The Wacky World of Accessions (9/99)
A client has asked us, "If I have a security interest in equipment which becomes attached to someone else's equipment, who has priority if the Lessee defaults to both of us?"
This is a common question, often creating confusion under the UCC. Briefly, the general rule is that a Lender's security interest in an item (an “accession”) is protected, even though the item is attached to a larger piece of equipment subject to a security interest in favor of a third party so long as (1) the Lender perfects its security interest before the attachment takes place and (2) the attachment does not cause the accession to become so integrated into the larger piece of equipment as to be non-severable. In the latter case, all is not lost. Instead of having a separate security interest, the Lender with the interest in the accession is given a pro-rata share of the collateral value of the entire equipment unit.
Under Section 9-314 of the UCC, a Lender's security interest is protected if, after the interest is perfected (usually by filing a UCC-1 financing statement), the accession is attached to a larger piece of equipment. In the event of a default, the accession may be removed by the secured party. If the Lender with an interest in the accession perfects the security interest after the accession is attached to the larger equipment its interest is protected against subsequent purchasers of the larger piece, but not against the interest of a secured party with a lien on the larger piece. In other words, in the event of a default, the secured party with a lien on the larger piece of equipment can foreclose on the entire unit, including the smaller item.
Another exposure to the first Lender comes under the general rule of the UCC that unperfected security interests lose out in favor of subsequent purchasers for value without notice. Section 9-314(3) makes it clear that such purchasers of the larger unit take free of any interest in the accession. The message remains "file promptly or perish".
How does this rule relate to Lessors? Section 2A-310 of the UCC creates a similar statutory framework, but without reliance on perfection.
If the lease contract is entered into prior to attachment of the accession (which will be the case except in sale-leasebacks or certain deferred payment situations) the Lessor prevails notwithstanding attachment. Where the lease is entered into after the leased property has become an accession to a larger piece of equipment, the Lessor's interest is subordinate to existing liens against the larger unit, but not to future purchasers of the larger unit who take with notice of the Lessor's title.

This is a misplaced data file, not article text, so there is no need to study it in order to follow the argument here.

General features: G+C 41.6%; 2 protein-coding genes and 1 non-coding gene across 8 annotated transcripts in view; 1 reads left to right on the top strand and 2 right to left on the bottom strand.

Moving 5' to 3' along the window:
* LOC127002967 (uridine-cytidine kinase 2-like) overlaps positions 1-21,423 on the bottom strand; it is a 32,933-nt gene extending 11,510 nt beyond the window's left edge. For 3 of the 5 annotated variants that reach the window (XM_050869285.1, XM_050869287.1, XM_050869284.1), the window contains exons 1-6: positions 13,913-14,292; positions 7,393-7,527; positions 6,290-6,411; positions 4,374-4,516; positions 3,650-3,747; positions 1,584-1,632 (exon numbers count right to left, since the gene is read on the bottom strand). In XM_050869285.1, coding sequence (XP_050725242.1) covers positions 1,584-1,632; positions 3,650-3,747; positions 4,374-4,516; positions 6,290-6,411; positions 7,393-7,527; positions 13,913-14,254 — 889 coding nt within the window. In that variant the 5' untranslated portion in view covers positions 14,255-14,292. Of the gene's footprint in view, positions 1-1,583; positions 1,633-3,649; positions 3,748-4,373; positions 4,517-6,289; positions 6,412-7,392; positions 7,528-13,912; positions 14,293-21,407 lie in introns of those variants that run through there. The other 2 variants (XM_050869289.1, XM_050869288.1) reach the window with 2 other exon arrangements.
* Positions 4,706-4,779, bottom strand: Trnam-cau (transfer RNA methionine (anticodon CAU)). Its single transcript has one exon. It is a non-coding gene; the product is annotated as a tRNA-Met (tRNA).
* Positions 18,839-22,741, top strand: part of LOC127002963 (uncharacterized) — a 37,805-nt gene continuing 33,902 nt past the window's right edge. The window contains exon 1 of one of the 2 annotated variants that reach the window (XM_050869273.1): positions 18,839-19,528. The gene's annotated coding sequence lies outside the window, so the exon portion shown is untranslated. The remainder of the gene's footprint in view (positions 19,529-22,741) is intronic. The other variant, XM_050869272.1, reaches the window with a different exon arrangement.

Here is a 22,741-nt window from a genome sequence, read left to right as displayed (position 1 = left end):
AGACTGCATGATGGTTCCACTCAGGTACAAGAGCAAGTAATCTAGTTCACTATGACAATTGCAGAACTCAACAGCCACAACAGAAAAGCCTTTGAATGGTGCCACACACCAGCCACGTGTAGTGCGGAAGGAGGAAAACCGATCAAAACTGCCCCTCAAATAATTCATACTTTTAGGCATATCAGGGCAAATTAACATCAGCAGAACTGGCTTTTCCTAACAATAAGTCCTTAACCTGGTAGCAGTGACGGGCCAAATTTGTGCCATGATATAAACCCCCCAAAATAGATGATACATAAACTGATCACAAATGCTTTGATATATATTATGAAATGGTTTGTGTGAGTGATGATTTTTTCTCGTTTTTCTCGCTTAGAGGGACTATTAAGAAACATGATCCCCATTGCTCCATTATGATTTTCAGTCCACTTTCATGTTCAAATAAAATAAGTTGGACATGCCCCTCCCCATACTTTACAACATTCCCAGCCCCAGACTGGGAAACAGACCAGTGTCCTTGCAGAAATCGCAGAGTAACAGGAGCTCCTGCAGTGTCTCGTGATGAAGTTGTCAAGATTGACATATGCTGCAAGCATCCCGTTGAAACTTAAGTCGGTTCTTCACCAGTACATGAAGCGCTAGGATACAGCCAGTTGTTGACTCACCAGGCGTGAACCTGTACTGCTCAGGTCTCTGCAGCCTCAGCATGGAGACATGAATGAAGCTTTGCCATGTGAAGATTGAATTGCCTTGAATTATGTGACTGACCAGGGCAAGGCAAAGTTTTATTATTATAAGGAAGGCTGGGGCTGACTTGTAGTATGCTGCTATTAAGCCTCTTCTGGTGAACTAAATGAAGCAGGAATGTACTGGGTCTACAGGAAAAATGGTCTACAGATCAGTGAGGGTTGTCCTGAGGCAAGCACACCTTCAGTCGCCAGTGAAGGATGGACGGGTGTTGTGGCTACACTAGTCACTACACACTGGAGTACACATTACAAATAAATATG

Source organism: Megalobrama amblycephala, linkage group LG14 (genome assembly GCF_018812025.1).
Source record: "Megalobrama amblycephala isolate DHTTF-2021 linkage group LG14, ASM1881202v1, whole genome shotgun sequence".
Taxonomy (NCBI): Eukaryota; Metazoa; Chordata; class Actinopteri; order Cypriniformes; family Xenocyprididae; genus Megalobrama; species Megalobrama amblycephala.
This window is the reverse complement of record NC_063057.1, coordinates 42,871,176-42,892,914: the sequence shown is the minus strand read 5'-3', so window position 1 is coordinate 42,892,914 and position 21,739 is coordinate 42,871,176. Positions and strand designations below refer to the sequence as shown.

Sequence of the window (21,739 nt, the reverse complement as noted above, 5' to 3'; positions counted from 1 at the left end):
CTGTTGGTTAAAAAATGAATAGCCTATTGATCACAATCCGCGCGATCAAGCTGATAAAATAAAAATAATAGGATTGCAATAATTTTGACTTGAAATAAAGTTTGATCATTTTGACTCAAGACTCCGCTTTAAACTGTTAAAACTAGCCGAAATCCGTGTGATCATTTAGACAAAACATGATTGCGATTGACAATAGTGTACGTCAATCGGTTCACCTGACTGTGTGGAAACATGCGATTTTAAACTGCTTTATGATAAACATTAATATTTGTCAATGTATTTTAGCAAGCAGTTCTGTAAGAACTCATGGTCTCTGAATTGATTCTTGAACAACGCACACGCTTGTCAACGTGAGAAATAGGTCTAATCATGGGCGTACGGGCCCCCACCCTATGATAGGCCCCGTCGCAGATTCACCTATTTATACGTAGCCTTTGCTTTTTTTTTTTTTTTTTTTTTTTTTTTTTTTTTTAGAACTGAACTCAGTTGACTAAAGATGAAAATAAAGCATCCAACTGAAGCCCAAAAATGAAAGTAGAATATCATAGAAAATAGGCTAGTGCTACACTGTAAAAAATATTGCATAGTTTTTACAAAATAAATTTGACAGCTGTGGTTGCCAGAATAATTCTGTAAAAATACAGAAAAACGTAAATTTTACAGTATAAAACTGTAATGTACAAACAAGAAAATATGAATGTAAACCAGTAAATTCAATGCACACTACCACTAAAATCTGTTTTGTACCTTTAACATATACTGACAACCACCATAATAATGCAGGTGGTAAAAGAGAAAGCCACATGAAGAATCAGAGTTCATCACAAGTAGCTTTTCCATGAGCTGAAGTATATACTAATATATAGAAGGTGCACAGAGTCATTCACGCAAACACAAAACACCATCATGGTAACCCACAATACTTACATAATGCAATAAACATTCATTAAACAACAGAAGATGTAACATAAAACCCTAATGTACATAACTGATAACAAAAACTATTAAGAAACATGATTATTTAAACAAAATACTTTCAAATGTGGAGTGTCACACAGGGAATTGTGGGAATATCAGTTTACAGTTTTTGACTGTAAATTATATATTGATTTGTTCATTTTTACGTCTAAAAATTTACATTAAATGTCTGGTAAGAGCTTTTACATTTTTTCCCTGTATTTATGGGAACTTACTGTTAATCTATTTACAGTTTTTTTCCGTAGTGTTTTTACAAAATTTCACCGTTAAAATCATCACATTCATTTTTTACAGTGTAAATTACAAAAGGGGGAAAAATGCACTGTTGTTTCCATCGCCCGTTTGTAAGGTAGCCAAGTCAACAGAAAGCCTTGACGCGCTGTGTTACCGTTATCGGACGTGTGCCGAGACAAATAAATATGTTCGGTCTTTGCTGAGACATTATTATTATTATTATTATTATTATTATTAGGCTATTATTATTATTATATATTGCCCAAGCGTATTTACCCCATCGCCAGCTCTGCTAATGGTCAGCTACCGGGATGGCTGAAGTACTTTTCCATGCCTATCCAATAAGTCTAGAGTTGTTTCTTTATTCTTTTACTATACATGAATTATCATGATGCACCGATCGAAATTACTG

There are two notable exceptions to these rules, however: First, a buyer or lessee in the ordinary course of business of the larger piece of equipment takes free of the Lessor's interest. To be in the ordinary course, however, the sale must be essentially out of inventory or under some other situation fairly unusual where equipment leasing is involved.
The more serious risk comes under 2A-310(4)(b). This section provides that a creditor who has a security interest in the larger piece of equipment which was perfected before the lease contract was made maintains its superior interest in the entire unit (including the leased equipment) if subsequent advances are made "without knowledge of the lease contract. " In other words, a Lender with a lien on the larger piece of equipment who does not know of the attachment of a leased item is protected for future advances made under a line of credit or similar arrangement.
What all this means to equipment Lenders and Lessors is that a few simple rules will provide maximum protection:
- The Lease document should prohibit attachment of the leased item onto another piece of equipment without prior written consent.
- The Lessor, particularly if the Lease is not a true lease for UCC purposes, should always file a UCC-1 financing statement promptly.
- If the equipment is of a nature that it could be attached to another unit, such as a portable welding unit which can be attached to a pick-up truck or trailer, or certain types of computer equipment, the Lessor should obtain information as to Lessee's intentions and perform a UCC search. If there is any question that the equipment may be attached to another price of property, the other lender should be notified prior to the execution of the lease contract.
- Sale/Leasebacks should be carefully checked out in advance to ensure that the equipment has not already been attached to another unit.